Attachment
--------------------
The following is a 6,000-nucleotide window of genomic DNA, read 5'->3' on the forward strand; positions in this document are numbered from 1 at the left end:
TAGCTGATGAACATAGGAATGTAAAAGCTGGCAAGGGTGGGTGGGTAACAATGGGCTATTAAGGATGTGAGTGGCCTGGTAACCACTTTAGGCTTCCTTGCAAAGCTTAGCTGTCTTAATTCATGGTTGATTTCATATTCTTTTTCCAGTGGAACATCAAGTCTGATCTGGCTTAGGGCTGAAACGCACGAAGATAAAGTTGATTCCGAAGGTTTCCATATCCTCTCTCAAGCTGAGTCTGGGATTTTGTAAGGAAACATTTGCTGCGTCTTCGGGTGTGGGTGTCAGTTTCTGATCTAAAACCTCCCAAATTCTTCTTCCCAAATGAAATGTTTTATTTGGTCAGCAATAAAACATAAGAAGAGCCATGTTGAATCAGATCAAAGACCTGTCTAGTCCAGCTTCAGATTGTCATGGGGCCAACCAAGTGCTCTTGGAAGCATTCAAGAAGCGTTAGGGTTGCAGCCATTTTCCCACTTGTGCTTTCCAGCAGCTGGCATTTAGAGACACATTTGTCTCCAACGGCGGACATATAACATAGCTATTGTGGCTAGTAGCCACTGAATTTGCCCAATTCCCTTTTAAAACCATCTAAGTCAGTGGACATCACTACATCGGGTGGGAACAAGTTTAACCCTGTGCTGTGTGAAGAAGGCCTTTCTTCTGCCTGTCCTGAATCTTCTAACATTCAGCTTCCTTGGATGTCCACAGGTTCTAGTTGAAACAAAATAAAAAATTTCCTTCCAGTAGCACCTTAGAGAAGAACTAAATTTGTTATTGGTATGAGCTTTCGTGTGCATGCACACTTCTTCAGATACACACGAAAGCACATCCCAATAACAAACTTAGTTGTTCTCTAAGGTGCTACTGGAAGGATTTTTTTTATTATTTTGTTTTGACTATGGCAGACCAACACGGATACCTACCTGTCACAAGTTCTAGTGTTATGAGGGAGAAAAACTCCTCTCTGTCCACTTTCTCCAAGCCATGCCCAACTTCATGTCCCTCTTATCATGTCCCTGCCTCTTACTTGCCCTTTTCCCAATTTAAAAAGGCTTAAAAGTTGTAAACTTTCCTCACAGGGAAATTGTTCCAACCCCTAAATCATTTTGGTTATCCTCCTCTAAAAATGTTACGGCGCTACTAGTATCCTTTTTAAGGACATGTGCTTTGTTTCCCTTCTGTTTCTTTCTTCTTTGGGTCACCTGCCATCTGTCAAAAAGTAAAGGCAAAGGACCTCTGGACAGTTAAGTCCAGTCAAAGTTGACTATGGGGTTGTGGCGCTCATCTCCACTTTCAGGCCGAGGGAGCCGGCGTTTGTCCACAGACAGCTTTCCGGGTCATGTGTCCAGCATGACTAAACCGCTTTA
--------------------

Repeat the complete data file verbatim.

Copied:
The following is a 6,000-nucleotide window of genomic DNA, read 5'->3' on the forward strand; positions in this document are numbered from 1 at the left end:
TAGCTGATGAACATAGGAATGTAAAAGCTGGCAAGGGTGGGTGGGTAACAATGGGCTATTAAGGATGTGAGTGGCCTGGTAACCACTTTAGGCTTCCTTGCAAAGCTTAGCTGTCTTAATTCATGGTTGATTTCATATTCTTTTTCCAGTGGAACATCAAGTCTGATCTGGCTTAGGGCTGAAACGCACGAAGATAAAGTTGATTCCGAAGGTTTCCATATCCTCTCTCAAGCTGAGTCTGGGATTTTGTAAGGAAACATTTGCTGCGTCTTCGGGTGTGGGTGTCAGTTTCTGATCTAAAACCTCCCAAATTCTTCTTCCCAAATGAAATGTTTTATTTGGTCAGCAATAAAACATAAGAAGAGCCATGTTGAATCAGATCAAAGACCTGTCTAGTCCAGCTTCAGATTGTCATGGGGCCAACCAAGTGCTCTTGGAAGCATTCAAGAAGCGTTAGGGTTGCAGCCATTTTCCCACTTGTGCTTTCCAGCAGCTGGCATTTAGAGACACATTTGTCTCCAACGGCGGACATATAACATAGCTATTGTGGCTAGTAGCCACTGAATTTGCCCAATTCCCTTTTAAAACCATCTAAGTCAGTGGACATCACTACATCGGGTGGGAACAAGTTTAACCCTGTGCTGTGTGAAGAAGGCCTTTCTTCTGCCTGTCCTGAATCTTCTAACATTCAGCTTCCTTGGATGTCCACAGGTTCTAGTTGAAACAAAATAAAAAATTTCCTTCCAGTAGCACCTTAGAGAAGAACTAAATTTGTTATTGGTATGAGCTTTCGTGTGCATGCACACTTCTTCAGATACACACGAAAGCACATCCCAATAACAAACTTAGTTGTTCTCTAAGGTGCTACTGGAAGGATTTTTTTTATTATTTTGTTTTGACTATGGCAGACCAACACGGATACCTACCTGTCACAAGTTCTAGTGTTATGAGGGAGAAAAACTCCTCTCTGTCCACTTTCTCCAAGCCATGCCCAACTTCATGTCCCTCTTATCATGTCCCTGCCTCTTACTTGCCCTTTTCCCAATTTAAAAAGGCTTAAAAGTTGTAAACTTTCCTCACAGGGAAATTGTTCCAACCCCTAAATCATTTTGGTTATCCTCCTCTAAAAATGTTACGGCGCTACTAGTATCCTTTTTAAGGACATGTGCTTTGTTTCCCTTCTGTTTCTTTCTTCTTTGGGTCACCTGCCATCTGTCAAAAAGTAAAGGCAAAGGACCTCTGGACAGTTAAGTCCAGTCAAAGTTGACTATGGGGTTGTGGCGCTCATCTCCACTTTCAGGCCGAGGGAGCCGGCGTTTGTCCACAGACAGCTTTCCGGGTCATGTGTCCAGCATGACTAAACCGCTTTA